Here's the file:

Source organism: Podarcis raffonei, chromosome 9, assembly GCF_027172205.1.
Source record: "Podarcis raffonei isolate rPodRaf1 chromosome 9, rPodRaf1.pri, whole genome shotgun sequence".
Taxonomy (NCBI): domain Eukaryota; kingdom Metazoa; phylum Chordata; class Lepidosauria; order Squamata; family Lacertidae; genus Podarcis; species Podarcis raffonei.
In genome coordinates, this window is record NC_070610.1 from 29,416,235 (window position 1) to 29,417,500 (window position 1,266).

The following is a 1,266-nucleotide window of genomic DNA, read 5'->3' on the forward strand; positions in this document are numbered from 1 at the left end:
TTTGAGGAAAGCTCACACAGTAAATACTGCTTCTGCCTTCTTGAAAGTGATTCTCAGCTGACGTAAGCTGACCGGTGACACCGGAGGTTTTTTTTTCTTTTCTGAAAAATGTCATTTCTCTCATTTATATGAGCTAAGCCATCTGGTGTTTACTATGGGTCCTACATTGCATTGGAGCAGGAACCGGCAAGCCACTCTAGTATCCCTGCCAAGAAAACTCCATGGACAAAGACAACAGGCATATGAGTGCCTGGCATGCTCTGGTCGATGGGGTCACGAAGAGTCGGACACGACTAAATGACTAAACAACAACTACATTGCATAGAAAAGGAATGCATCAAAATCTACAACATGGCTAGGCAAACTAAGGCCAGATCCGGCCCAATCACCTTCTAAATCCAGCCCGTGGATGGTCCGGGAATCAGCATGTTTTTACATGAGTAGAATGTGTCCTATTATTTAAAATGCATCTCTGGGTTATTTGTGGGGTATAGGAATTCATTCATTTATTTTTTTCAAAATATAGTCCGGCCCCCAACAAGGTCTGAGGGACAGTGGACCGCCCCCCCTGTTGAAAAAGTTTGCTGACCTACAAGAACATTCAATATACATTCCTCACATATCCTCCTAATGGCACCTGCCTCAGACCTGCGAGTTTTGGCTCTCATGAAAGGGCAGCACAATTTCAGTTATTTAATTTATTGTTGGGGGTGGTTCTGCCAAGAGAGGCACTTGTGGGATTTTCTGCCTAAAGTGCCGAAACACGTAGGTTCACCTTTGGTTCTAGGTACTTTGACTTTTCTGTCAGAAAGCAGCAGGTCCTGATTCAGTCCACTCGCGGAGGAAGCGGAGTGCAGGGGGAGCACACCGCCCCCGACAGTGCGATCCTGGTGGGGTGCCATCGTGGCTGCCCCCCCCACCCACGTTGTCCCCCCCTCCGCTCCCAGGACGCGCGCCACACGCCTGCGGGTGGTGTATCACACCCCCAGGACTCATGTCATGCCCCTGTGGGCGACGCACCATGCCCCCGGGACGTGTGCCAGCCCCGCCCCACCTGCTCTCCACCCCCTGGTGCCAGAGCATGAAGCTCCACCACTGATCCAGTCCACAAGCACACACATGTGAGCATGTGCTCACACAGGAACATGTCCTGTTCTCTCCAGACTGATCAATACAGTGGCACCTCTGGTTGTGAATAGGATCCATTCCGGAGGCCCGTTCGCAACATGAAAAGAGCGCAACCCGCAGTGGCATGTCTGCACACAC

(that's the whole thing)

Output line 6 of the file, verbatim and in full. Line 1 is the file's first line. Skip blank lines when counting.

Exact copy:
TTTGAGGAAAGCTCACACAGTAAATACTGCTTCTGCCTTCTTGAAAGTGATTCTCAGCTGACGTAAGCTGACCGGTGACACCGGAGGTTTTTTTTTCTTTTCTGAAAAATGTCATTTCTCTCATTTATATGAGCTAAGCCATCTGGTGTTTACTATGGGTCCTACATTGCATTGGAGCAGGAACCGGCAAGCCACTCTAGTATCCCTGCCAAGAAAACTCCATGGACAAAGACAACAGGCATATGAGTGCCTGGCATGCTCTGGTCGATGGGGTCACGAAGAGTCGGACACGACTAAATGACTAAACAACAACTACATTGCATAGAAAAGGAATGCATCAAAATCTACAACATGGCTAGGCAAACTAAGGCCAGATCCGGCCCAATCACCTTCTAAATCCAGCCCGTGGATGGTCCGGGAATCAGCATGTTTTTACATGAGTAGAATGTGTCCTATTATTTAAAATGCATCTCTGGGTTATTTGTGGGGTATAGGAATTCATTCATTTATTTTTTTCAAAATATAGTCCGGCCCCCAACAAGGTCTGAGGGACAGTGGACCGCCCCCCCTGTTGAAAAAGTTTGCTGACCTACAAGAACATTCAATATACATTCCTCACATATCCTCCTAATGGCACCTGCCTCAGACCTGCGAGTTTTGGCTCTCATGAAAGGGCAGCACAATTTCAGTTATTTAATTTATTGTTGGGGGTGGTTCTGCCAAGAGAGGCACTTGTGGGATTTTCTGCCTAAAGTGCCGAAACACGTAGGTTCACCTTTGGTTCTAGGTACTTTGACTTTTCTGTCAGAAAGCAGCAGGTCCTGATTCAGTCCACTCGCGGAGGAAGCGGAGTGCAGGGGGAGCACACCGCCCCCGACAGTGCGATCCTGGTGGGGTGCCATCGTGGCTGCCCCCCCCACCCACGTTGTCCCCCCCTCCGCTCCCAGGACGCGCGCCACACGCCTGCGGGTGGTGTATCACACCCCCAGGACTCATGTCATGCCCCTGTGGGCGACGCACCATGCCCCCGGGACGTGTGCCAGCCCCGCCCCACCTGCTCTCCACCCCCTGGTGCCAGAGCATGAAGCTCCACCACTGATCCAGTCCACAAGCACACACATGTGAGCATGTGCTCACACAGGAACATGTCCTGTTCTCTCCAGACTGATCAATACAGTGGCACCTCTGGTTGTGAATAGGATCCATTCCGGAGGCCCGTTCGCAACATGAAAAGAGCGCAACCCGCAGTGGCATGTCTGCACACAC